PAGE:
Marines Want Uniform Dye That Doesn't Show Up Under Black Light


The Marine Corps' patented MARPAT digital camouflage pattern does a great job of blending on the battlefield. But researchers are worried that the pattern won't be quite so stealthy against an enemy armed with optics that pick up parts of the light spectrum not visible to the naked eye. That's why officials with Marine Corps Systems Command are collaborating with the Army to study uniform dyes and materials that won't glow bright under special optics and give troops' positions away.

In August, the Army published a request for information for printed fabric materials, including MARPAT woodland and desert camouflage swatches that reduce the fabric's signature when it's seen through short-wave infrared, or SWIR, optics. Officials at the Army's Natick Soldier Research, Development & Engineering Center in Massachusetts hope the samples they obtain will determine the availability of existing technology and materials that will meet operational goals as they continue research.

Charles Bell, product manager for Infantry Combat Equipment at SYSCOM, said research involves the full spectrum, including signatures under black, or ultraviolet, light, which can make certain colors glow bright.

"We are looking at inks and mixes and dyes that [neutralize] the reflectance," he said in an interview with

The difference in dyes would not be visible under ordinary light, Bell said.

The research is evidence of the military's move to plan for a future fight with a peer or near-peer enemy that will wield cutting-edge technology as a weapon--a shift from the wars U.S. troops have fought in Iraq and Afghanistan with a technologically inferior enemy.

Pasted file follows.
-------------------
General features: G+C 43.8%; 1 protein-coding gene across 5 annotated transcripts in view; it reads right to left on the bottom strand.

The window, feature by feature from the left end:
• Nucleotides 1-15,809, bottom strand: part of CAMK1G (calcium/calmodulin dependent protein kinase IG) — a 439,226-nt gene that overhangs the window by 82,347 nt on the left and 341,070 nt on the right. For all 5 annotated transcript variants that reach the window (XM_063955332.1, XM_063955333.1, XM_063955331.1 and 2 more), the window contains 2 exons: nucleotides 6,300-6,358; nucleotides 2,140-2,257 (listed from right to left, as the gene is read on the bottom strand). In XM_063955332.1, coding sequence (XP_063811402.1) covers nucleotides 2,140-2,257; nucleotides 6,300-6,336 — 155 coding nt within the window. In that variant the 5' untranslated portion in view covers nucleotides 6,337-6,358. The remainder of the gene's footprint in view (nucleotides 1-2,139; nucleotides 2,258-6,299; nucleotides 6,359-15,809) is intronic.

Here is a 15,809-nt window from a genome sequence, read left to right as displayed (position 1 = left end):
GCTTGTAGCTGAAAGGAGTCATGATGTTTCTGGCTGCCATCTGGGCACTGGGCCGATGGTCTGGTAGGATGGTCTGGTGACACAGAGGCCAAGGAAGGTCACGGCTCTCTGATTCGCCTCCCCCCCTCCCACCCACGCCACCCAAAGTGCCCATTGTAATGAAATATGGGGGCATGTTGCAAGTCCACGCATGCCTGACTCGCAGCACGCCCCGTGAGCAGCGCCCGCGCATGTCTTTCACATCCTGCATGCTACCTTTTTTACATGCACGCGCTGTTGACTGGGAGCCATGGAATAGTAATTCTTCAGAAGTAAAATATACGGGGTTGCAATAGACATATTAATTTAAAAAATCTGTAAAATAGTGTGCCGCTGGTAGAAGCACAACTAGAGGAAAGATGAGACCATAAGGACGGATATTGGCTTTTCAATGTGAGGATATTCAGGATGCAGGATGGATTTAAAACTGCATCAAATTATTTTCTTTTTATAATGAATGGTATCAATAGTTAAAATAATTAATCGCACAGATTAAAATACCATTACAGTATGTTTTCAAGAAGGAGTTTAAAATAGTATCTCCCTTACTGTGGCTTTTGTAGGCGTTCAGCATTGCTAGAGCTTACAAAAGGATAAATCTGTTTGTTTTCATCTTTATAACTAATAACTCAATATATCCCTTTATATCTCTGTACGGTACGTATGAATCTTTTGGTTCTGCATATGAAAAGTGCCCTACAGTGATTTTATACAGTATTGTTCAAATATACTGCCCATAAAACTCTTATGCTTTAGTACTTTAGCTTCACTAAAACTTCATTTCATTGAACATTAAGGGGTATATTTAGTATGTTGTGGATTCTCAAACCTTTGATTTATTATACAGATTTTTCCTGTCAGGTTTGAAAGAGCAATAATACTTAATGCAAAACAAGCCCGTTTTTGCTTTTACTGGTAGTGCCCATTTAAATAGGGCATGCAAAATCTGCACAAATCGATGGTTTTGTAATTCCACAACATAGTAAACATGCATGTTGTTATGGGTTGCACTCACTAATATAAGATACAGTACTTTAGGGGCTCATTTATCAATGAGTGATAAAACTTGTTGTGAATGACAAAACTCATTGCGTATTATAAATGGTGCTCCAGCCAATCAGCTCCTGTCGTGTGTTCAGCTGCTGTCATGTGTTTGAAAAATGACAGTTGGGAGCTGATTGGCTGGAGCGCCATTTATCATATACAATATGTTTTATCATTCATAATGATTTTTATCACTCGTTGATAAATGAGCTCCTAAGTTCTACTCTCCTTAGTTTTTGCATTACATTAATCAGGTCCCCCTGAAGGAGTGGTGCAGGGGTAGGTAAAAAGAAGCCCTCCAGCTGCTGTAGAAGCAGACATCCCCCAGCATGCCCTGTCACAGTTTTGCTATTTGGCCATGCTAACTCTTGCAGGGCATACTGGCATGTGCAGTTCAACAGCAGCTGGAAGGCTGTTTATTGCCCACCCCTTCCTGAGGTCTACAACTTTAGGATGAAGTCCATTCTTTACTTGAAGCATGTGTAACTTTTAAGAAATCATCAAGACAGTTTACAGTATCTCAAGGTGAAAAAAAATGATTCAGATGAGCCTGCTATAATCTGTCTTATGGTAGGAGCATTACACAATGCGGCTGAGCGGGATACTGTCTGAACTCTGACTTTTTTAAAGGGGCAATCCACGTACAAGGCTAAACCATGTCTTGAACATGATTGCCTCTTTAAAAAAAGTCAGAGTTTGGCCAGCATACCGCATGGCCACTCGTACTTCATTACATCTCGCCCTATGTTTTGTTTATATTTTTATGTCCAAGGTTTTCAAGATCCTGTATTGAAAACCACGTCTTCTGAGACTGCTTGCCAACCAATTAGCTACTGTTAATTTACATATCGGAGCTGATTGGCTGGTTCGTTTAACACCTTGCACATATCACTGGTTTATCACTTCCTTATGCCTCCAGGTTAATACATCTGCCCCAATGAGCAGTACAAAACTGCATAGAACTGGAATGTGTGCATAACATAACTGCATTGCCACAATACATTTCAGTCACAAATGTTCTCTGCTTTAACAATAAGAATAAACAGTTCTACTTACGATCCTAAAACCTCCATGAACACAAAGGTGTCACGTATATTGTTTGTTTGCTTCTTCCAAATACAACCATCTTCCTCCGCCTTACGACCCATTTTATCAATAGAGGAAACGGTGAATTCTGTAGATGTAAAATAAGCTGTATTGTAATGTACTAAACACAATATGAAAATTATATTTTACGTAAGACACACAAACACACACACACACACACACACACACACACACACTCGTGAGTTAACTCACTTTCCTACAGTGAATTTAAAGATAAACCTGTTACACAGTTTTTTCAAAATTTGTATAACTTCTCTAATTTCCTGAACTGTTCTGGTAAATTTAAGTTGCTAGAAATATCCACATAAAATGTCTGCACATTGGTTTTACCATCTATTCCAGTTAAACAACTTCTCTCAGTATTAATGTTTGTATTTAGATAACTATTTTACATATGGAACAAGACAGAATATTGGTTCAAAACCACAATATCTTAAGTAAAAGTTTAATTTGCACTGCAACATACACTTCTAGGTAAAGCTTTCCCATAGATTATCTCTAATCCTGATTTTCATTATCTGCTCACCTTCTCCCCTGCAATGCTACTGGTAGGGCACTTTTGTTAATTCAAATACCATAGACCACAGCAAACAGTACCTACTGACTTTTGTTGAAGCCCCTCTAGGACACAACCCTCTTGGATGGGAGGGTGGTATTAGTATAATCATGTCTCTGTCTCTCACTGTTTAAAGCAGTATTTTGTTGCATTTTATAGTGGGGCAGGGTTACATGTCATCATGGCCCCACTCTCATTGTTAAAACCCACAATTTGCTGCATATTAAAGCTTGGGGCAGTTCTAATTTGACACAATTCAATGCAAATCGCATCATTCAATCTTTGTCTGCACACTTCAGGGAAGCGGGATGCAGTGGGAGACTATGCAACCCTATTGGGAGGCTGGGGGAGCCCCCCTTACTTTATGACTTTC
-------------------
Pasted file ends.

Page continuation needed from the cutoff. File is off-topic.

"We see possibly a vulnerability in the future, that these optics are being developed, so we’re looking to the future," Bell said.

The spectral mitigation research is being undertaken as part of an ongoing collaborative effort between the Army and the Marine Corps to jointly develop and field equipment that both services can use on the battlefield.

“Anything we develop that the services are able to share has a ripple effect in terms of efficiency and cost. If the Army and Marine Corps can be sustained by the Defense Logistics Agency for the same systems—with the same National Stock Numbers—the result is an economy of scale that both services can leverage to reduce costs and simplify the acquisition and sustainment of multi-service common clothing and equipment,” Bell said in a statement.


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